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Minnesota hunters asked to observe deer gut piles

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A whitetail buck in a Twin Cities park.

Deer hunters or deer camp participants who have access to deer gut piles immediately after the deer are killed are asked by the University of Minnesota Extension to participate in “Offal Wildlife Watching” across Minnesota.

The purpose of this research is to better understand what and when species use deer gut piles provided by hunters across the state.

Minnesota offers a unique opportunity to look at this across four different biomes, a major metro area and different scavenger assemblages. There are also several methods of hunting like archery, rifle and shotgun that may influence where a gut pile is located and which species visit the gut pile.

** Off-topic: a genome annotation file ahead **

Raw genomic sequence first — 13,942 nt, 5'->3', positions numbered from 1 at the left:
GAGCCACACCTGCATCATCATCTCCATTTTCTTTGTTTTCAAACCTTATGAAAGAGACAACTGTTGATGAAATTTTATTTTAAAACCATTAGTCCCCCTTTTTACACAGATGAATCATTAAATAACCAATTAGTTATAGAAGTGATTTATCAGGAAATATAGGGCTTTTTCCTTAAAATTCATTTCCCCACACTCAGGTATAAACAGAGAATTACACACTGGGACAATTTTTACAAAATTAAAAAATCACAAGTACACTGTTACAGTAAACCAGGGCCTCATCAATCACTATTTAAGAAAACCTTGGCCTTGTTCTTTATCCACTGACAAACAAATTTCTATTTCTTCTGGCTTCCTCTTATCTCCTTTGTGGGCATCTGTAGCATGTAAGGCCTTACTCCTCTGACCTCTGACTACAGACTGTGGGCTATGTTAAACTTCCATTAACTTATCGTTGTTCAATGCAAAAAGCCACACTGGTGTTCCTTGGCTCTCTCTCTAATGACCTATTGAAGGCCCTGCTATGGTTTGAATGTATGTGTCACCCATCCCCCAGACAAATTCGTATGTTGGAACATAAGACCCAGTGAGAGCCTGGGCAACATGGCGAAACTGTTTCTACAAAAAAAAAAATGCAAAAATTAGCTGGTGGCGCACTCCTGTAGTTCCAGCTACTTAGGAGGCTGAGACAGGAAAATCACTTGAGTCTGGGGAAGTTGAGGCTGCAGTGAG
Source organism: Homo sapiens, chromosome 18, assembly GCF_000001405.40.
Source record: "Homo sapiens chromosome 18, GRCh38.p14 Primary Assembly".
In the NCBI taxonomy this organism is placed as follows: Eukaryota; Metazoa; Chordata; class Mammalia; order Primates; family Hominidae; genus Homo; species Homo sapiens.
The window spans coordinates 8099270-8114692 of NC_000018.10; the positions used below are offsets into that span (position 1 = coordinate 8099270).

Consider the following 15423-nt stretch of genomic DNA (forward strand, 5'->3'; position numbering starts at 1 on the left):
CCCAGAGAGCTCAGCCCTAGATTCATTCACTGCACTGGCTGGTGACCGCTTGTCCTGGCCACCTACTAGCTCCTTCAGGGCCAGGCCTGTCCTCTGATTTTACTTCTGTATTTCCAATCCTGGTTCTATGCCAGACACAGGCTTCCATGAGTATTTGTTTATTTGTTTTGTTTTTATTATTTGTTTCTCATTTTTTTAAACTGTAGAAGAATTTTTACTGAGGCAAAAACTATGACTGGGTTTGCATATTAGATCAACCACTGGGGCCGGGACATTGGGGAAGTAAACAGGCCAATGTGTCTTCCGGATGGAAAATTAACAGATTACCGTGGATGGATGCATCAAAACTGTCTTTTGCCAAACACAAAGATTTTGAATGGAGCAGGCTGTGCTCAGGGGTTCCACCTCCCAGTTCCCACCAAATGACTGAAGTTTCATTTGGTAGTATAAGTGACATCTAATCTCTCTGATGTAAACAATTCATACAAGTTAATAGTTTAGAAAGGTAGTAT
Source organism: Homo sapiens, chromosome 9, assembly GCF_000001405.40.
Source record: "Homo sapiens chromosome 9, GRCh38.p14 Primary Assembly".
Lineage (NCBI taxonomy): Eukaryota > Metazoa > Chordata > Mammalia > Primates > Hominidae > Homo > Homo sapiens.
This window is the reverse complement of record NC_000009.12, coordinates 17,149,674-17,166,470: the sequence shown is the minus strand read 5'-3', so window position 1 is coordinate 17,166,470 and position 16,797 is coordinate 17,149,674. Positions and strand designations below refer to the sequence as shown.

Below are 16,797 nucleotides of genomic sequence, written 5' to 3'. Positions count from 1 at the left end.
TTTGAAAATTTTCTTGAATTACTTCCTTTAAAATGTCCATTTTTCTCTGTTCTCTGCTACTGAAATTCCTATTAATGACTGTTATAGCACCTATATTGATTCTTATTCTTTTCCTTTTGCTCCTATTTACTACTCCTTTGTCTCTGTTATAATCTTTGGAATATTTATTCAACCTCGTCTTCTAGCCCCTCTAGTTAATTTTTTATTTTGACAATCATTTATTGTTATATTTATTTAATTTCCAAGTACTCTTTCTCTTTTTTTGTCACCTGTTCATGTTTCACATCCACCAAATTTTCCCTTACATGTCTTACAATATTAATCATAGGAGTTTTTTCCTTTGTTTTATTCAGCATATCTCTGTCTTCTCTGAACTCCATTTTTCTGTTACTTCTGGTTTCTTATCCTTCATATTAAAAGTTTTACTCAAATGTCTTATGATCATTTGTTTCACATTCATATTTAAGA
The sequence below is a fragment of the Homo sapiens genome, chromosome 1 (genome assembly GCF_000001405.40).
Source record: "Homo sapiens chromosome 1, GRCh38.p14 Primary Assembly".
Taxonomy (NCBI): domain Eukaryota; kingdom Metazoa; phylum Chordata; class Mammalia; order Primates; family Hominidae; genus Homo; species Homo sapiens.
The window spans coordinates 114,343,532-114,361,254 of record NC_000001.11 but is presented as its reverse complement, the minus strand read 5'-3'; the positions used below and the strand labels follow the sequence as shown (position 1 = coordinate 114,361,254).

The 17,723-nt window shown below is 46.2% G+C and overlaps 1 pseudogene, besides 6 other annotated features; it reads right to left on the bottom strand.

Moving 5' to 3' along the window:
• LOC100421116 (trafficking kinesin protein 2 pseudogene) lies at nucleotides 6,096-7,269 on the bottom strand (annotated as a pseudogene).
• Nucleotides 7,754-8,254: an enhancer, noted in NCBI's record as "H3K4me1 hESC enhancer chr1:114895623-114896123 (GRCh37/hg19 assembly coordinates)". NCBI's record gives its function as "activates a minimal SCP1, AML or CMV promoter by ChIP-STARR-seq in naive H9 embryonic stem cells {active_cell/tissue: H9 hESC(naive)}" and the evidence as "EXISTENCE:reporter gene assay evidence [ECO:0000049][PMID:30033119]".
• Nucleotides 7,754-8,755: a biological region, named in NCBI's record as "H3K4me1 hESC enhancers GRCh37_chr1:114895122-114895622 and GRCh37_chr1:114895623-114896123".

Hunters are needed from every biome including the Laurentian Mixed Forest, Prairie Parkland, Tallgrass Aspen Parkland, Eastern Broadleaf Forest and the metro area.

Researchers are looking for hunters with their own game camera to set the camera on their gut pile and leave it to record pictures of when and what animals come in to use the gut pile for one month. Hunters are uniquely positioned to record everything that comes in to feed on that gut pile by setting up a camera immediately after field dressing a deer.

This project is being conducted by doctorate student Ellen Candler and Joseph Bump from the fisheries, wildlife, and conservation biology department in the food, agriculture, and natural resource sciences college at the University of Minnesota. They are partnering with the Minnesota master naturalist.

For more information, contact Ellen Candler at 208-680-6023 or


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